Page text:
13. David G. Blanchflower & Chris Shadforth, 2007. "Fear, Unemployment and Migration," NBER Working Papers 13506, National Bureau of Economic Research, Inc.
  14. Christian Dustmann & Tommaso Frattini & Caroline Halls, 2009. "Assessing the Fiscal Costs and Benefits of A8 Migration to the UK," CReAM Discussion Paper Series 0918, Centre for Research and Analysis of Migration (CReAM), Department of Economics, University College London.
  15. Barrett, Alan & Duffy, David, 2007. "Are Ireland’s Immigrants Integrating into its Labour Market?," IZA Discussion Papers 2838, Institute for the Study of Labor (IZA).
  16. Gordon H Hanson & Craig McIntosh, 2010. "The Great Mexican Emigration," The Review of Economics and Statistics, MIT Press, vol. 92(4), pages 798-810, November.
  17. Jason Gagnon, 2011. "“Stay With Us?” The Impact of Emigration on Wages in Honduras," OECD Development Centre Working Papers 300, OECD Publishing.
  18. Katz, L.F. & Murphy, K.M., 1991. "Changes in Relative Wages, 1963-1987: Supply and Demand Factors," Harvard Institute of Economic Research Working Papers 1580, Harvard - Institute of Economic Research.
  19. John Gibson & David McKenzie, 2011. "Eight Questions about Brain Drain," CReAM Discussion Paper Series 1111, Centre for Research and Analysis of Migration (CReAM), Department of Economics, University College London.
  20. Per Krusell & Lee E. Ohanian & Jose-Victor Rios-Rull & Giovanni L. Violante, 1997. "Capital-skill complementarity and inequality: a macroeconomic analysis," Staff Report 239, Federal Reserve Bank of Minneapolis.
  21. Brunello, Giorgio & Crivellaro, Elena & Rocco, Lorenzo, 2010. "Lost in Transition? The Returns to Education Acquired under Communism 15 Years after the Fall of the Berlin Wall," IZA Discussion Papers 5409, Institute for the Study of Labor (IZA).
  22. Mishra, Prachi, 2007. "Emigration and wages in source countries: Evidence from Mexico," Journal of Development Economics, Elsevier, vol. 82(1), pages 180-199, January.
  23. Hazans, Mihails & Philips, Kaia, 2011. "The Post-Enlargement Migration Experience in the Baltic Labor Markets," IZA Discussion Papers 5878, Institute for the Study of Labor (IZA).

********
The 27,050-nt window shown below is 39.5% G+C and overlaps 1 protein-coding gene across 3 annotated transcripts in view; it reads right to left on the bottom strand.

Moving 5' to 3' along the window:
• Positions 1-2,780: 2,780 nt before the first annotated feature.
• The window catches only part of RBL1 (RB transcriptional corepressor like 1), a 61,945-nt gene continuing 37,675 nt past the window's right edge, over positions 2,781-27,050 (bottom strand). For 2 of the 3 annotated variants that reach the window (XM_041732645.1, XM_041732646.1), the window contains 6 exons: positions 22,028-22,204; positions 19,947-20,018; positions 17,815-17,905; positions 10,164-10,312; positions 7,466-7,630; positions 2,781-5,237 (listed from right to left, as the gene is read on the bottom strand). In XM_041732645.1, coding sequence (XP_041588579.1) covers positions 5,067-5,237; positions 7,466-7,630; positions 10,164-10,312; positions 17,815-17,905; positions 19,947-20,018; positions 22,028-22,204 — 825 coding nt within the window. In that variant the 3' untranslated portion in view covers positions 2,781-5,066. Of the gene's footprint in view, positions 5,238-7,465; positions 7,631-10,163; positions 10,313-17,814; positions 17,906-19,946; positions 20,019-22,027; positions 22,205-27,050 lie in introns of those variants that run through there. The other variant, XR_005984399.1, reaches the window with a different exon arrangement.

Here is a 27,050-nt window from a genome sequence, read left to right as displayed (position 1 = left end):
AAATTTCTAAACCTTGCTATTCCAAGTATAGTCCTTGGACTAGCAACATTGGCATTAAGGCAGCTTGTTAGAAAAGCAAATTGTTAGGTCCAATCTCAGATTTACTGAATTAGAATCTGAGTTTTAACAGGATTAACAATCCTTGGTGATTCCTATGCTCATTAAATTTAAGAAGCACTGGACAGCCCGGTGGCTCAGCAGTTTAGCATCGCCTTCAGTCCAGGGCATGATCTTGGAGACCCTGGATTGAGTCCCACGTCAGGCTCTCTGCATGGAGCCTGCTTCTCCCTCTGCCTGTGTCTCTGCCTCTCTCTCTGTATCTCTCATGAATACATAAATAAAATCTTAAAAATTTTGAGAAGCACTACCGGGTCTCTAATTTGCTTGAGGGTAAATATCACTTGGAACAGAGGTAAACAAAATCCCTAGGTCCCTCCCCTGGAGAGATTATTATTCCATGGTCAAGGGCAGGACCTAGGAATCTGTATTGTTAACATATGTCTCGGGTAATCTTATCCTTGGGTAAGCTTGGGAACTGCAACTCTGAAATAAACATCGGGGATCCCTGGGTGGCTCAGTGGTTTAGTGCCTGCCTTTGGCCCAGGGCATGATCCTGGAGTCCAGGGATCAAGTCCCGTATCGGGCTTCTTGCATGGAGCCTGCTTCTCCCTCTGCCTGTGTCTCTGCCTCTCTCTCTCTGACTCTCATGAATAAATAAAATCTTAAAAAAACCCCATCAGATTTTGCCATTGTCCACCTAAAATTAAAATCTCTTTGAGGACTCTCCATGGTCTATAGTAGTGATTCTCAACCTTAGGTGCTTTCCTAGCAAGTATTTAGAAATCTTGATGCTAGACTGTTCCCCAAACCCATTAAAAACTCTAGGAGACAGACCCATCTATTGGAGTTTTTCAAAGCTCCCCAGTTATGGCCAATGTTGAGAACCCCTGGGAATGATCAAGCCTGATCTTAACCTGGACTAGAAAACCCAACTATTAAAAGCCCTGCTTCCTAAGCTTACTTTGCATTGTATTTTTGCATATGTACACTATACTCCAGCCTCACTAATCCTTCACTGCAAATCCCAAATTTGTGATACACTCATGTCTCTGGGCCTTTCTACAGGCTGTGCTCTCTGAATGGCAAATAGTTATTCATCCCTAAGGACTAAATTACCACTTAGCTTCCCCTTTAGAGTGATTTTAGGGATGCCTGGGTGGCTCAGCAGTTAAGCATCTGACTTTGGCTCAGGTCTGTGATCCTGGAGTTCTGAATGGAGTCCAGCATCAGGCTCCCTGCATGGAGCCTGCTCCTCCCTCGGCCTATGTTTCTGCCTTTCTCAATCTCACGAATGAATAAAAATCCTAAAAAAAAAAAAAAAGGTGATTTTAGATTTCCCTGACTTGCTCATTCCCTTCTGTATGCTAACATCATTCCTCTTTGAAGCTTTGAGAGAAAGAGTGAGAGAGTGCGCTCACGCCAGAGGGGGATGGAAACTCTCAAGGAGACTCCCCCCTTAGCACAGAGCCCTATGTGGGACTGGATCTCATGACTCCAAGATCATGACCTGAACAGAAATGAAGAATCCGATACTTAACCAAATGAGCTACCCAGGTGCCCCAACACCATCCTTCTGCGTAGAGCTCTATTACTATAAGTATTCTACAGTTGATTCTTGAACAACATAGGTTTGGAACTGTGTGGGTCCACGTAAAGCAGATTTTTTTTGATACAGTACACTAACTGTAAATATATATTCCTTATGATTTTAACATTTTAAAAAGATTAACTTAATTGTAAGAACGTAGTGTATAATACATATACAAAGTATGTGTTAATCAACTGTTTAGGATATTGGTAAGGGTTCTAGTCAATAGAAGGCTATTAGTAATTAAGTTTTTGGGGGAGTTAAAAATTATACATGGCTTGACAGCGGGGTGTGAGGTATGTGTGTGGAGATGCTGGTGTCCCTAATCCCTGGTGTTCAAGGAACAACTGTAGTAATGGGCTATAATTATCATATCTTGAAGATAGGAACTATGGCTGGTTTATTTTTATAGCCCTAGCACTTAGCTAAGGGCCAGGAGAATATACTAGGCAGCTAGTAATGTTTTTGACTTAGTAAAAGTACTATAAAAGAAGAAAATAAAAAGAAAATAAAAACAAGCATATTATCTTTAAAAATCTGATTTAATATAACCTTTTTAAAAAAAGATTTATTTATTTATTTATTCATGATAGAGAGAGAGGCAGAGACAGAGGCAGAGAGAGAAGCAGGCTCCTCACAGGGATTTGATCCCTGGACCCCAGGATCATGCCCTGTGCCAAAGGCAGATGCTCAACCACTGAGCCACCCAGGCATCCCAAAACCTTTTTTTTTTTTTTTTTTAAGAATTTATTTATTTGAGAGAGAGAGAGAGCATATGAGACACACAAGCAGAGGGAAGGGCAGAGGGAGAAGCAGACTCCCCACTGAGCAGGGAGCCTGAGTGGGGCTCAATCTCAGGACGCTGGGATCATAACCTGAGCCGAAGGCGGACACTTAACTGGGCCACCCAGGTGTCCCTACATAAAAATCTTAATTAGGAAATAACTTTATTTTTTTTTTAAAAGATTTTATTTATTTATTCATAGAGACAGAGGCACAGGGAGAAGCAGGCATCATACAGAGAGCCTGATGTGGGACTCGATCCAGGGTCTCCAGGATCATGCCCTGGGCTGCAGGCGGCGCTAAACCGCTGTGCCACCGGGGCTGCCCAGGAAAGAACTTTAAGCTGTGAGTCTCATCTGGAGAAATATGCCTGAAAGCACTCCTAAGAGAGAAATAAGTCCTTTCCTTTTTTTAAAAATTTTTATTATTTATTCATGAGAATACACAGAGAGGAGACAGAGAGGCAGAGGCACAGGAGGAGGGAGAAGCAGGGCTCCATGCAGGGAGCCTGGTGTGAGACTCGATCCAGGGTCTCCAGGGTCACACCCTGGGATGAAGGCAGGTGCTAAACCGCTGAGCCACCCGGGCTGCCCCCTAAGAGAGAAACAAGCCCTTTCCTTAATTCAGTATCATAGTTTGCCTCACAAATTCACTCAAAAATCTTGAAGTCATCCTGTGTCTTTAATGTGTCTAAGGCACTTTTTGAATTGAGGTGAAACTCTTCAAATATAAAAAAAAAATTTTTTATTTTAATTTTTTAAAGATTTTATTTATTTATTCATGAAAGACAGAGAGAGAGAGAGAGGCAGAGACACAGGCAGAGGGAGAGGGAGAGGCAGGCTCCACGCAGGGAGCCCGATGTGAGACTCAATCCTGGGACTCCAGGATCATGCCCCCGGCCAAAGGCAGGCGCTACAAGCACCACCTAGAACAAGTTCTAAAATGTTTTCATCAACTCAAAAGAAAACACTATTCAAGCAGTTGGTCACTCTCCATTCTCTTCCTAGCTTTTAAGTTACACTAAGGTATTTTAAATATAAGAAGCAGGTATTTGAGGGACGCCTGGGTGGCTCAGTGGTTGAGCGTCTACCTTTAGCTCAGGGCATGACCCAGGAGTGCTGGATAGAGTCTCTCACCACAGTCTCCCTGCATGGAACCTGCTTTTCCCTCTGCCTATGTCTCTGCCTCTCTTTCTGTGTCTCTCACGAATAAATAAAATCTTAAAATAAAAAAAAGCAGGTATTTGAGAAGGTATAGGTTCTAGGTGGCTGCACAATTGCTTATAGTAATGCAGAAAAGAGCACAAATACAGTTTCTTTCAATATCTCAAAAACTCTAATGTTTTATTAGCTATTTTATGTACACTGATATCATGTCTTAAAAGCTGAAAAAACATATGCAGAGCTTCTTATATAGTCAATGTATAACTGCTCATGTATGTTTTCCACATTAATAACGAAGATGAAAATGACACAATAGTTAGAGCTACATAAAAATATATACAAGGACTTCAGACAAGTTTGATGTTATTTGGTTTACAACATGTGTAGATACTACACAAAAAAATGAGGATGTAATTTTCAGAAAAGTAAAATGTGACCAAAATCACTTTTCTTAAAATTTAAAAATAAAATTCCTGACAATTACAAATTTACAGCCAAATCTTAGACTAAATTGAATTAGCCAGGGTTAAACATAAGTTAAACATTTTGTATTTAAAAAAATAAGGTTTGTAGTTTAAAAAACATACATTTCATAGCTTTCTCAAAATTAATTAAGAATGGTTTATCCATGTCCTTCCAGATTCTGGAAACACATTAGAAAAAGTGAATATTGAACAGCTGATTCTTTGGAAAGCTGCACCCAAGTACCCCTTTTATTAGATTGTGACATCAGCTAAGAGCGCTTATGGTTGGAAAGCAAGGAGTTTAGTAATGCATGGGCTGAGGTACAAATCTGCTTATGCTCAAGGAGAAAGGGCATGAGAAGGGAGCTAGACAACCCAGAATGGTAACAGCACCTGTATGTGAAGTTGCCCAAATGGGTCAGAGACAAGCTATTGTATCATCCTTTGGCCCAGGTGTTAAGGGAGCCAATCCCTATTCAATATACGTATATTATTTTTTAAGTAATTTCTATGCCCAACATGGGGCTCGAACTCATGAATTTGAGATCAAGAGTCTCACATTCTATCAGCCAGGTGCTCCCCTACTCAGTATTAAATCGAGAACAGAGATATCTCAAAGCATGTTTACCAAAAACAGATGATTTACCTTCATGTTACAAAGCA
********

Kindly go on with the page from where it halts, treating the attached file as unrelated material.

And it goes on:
24. Catia Batista, 2007. "Joining the EU: Capital Flows, Migration and Wages," Economics Series Working Papers 342, University of Oxford, Department of Economics.
  25. Michael A. Clemens, 2011. "Economics and Emigration: Trillion-Dollar Bills on the Sidewalk?," Journal of Economic Perspectives, American Economic Association, vol. 25(3), pages 83-106, Summer.
Full references (including those not matched with items on IDEAS)

Citations

Citations are extracted by the CitEc Project, subscribe to its RSS feed for this item.
as in new window

Cited by:
  1. Francine D. Blau & Lawrence Kahn, 2013. "Immigration and the Distribution of Incomes," CESifo Working Paper Series 4561, CESifo Group Munich.
  2. Elsner, Benjamin & Zimmermann, Klaus F., 2013. "10 Years After: EU Enlargement, Closed Borders, and Migration to Germany," IZA Discussion Papers 7130, Institute for the Study of Labor (IZA).
  3. Elsner, Benjamin, 2012. "Does Emigration Benefit the Stayers? Evidence from EU Enlargement," IZA Discussion Papers 6843, Institute for the Study of Labor (IZA).
  4. Christian Dustmann & Tommaso Frattini & Anna Rosso, 2012. "The Effect of Emigration from Poland on Polish Wages," CReAM Discussion Paper Series 1229, Centre for Research and Analysis of Migration (CReAM), Department of Economics, University College London.

Lists

This item is not listed on Wikipedia, on a reading list or among the top items on IDEAS.

Statistics

Access and download statistics

Corrections

When requesting a correction, please mention this item's handle: RePEc:tcd:tcduee:tep1311. See general information about how to correct material in RePEc.

For technical questions regarding this item, or to correct its authors, title, abstract, bibliographic or download information, contact: (Patricia Hughes).

If you have authored this item and are not yet registered with RePEc, we encourage you to do it here. This allows to link your profile to this item. It also allows you to accept potential citations to this item that we are uncertain about.

If references are entirely missing, you can add them using this form.

If the full references list an item that is present in RePEc, but the system did not link to it, you can help with this form.

If you know of missing items citing this one, you can help us creating those links by adding the relevant references in the same way as above, for each refering item. If you are a registered author of this item, you may also want to check the "citations" tab in your profile, as there may be some citations waiting for confirmation.

Please note that corrections may take a couple of weeks to filter through the various RePEc services.